Making Music took no stance on Brexit prior to the referendum, nor afterwards. Our members, and their members, come from all areas of the UK, from all walks of life, from all kinds of professional and social backgrounds, and therefore will have voted, most likely, in line with the overall UK result.
It is not Making Music’s business to take a political view, but it is our business to make sure that the outcome of this vote does not have a negative impact on the leisure-time music sector, and that it continues to have the best possible environment to flourish.
And a question from a member brought it home to me that we haven’t spoken to music groups at all about Brexit. Has there been any discussion in the arts about Brexit, he asked? Just a bit! It can be summarised as:
- Why oh why. There’s been a lot of that and it has shown me that there is a massive disconnect between most professional arts organisations and their communities. This is not so music industry specific.
- OMG it’s going to be a disaster. There’s also been a lot of that, too, and the disaster areas are issues of European funding; free movement of artists; and other practical ones (copyright, VAT, double taxation, etc.).
- How can we mitigate any potentially disastrous outcomes for our industry? Finally, a sensible, practical question.
A number of organisations have drawn up lists (literally) of the matters that need to be addressed in negotiations, in order for the industry to continue functioning from Day 1 of post-Brexit. These are mostly practical matters: What will be the paperwork/cost involved in moving an orchestra across borders post-EU? Who will administer it? How do I bring a musician over from Europe at short notice if my Carmen has a sore throat? What kind of visas will there be for artists? How can I plan my artistic programme beyond March 2019 if I don’t know if or how I can engage them? What will the situation be in terms of health insurance, sales of music or CDs, intellectual property? Etc.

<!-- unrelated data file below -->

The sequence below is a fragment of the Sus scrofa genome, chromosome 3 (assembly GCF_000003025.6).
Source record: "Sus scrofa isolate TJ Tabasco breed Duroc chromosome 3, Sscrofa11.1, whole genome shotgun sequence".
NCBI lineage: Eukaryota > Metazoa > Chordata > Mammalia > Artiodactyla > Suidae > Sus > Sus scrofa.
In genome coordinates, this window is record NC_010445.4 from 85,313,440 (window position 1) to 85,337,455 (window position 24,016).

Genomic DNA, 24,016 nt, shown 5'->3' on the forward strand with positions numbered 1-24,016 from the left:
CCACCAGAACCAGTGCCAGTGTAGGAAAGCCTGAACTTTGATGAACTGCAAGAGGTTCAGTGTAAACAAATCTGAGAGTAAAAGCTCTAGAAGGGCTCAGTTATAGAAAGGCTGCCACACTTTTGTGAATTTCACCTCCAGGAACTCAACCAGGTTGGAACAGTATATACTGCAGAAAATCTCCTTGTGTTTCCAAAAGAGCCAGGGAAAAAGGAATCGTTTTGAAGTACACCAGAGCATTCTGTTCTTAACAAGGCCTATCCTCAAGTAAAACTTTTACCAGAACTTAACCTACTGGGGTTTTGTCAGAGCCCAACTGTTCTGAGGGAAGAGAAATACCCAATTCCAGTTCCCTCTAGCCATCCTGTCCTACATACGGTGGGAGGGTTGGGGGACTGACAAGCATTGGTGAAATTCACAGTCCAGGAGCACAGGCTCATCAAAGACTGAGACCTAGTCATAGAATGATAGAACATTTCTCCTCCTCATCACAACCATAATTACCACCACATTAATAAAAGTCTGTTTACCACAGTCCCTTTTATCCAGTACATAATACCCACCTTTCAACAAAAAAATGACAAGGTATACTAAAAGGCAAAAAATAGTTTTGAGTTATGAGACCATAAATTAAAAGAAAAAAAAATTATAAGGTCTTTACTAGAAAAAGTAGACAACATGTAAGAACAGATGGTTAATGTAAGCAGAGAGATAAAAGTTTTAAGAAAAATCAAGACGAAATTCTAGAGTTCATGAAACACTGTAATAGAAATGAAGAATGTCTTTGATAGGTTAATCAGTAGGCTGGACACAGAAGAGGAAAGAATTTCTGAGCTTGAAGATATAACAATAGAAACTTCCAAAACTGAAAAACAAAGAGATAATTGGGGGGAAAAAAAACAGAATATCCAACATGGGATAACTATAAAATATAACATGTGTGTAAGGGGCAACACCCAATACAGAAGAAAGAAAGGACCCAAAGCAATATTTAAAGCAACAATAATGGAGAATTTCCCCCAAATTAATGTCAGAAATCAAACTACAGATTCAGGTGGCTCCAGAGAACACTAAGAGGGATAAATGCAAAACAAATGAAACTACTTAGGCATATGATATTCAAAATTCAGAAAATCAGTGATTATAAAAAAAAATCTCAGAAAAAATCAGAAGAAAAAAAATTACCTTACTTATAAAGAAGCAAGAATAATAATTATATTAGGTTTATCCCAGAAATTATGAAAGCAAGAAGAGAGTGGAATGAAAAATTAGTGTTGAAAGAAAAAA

These lists are being brought to the attention of government by sectors vying with each other to collar individuals in the currently totally understaffed Brexit department. The arts are reasonably successful with this as the government does understand the importance of the creative industries to employment and the UK balance sheet, and as a soft diplomacy tool which they are going to need in the next few years. So there is hope that the issues of relevance and importance to music will be addressed during negotiations – if there is enough time and (wo)manpower to do so (both big questions).
As far as we can see the issues, and opportunities, for leisure-time groups specifically are:
- If you want to tour to Europe post-Brexit, this may well entail more bureaucracy and cost than now. So it may put more of you off touring abroad. [On the other hand, as a soft diplomacy tool, music groups are hard to beat – an opportunity, maybe?]
- You may find it too hard or too expensive to engage or present musicians from the EU, e.g. obtaining working visas, sponsorship costs. And you simply cannot plan ahead beyond March 2019 as you don’t know what the requirements will be. [Being able to plan is even more important to the professional live music sector and they are pushing this issue very hard.]
- The Philip & Dorothy Green Young Artists scheme usually includes a number of artists from the EU; if that is no longer possible, will there be enough home-grown talent of the same standard to continue the scheme? [Is this an opportunity to bring home the message to government about the need for more widely available and better UK music education?]
We’d love to hear from you if you have any other concerns or issues you think will make your group’s life more difficult – or better – after Brexit, so do contact us or leave a comment below.